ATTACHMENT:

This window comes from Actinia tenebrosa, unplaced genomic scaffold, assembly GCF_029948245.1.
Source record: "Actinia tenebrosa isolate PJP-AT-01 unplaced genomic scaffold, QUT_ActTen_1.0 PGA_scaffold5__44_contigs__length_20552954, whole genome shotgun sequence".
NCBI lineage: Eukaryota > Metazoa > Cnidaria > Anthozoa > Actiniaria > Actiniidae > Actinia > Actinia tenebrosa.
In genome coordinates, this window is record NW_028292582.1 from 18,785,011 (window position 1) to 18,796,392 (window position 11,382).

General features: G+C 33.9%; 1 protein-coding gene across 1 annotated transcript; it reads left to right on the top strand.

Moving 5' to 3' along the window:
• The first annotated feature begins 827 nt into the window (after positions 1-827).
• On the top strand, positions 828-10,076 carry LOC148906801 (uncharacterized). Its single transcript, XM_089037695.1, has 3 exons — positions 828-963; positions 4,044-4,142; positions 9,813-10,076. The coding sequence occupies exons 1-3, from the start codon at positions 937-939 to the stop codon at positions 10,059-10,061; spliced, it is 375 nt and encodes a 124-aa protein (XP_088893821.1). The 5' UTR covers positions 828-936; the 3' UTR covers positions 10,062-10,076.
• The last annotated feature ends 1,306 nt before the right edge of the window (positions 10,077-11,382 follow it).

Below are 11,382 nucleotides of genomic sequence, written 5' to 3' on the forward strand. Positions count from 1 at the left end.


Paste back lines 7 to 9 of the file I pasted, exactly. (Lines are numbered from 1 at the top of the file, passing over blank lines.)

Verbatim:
• The first annotated feature begins 827 nt into the window (after positions 1-827).
• On the top strand, positions 828-10,076 carry LOC148906801 (uncharacterized). Its single transcript, XM_089037695.1, has 3 exons — positions 828-963; positions 4,044-4,142; positions 9,813-10,076. The coding sequence occupies exons 1-3, from the start codon at positions 937-939 to the stop codon at positions 10,059-10,061; spliced, it is 375 nt and encodes a 124-aa protein (XP_088893821.1). The 5' UTR covers positions 828-936; the 3' UTR covers positions 10,062-10,076.
• The last annotated feature ends 1,306 nt before the right edge of the window (positions 10,077-11,382 follow it).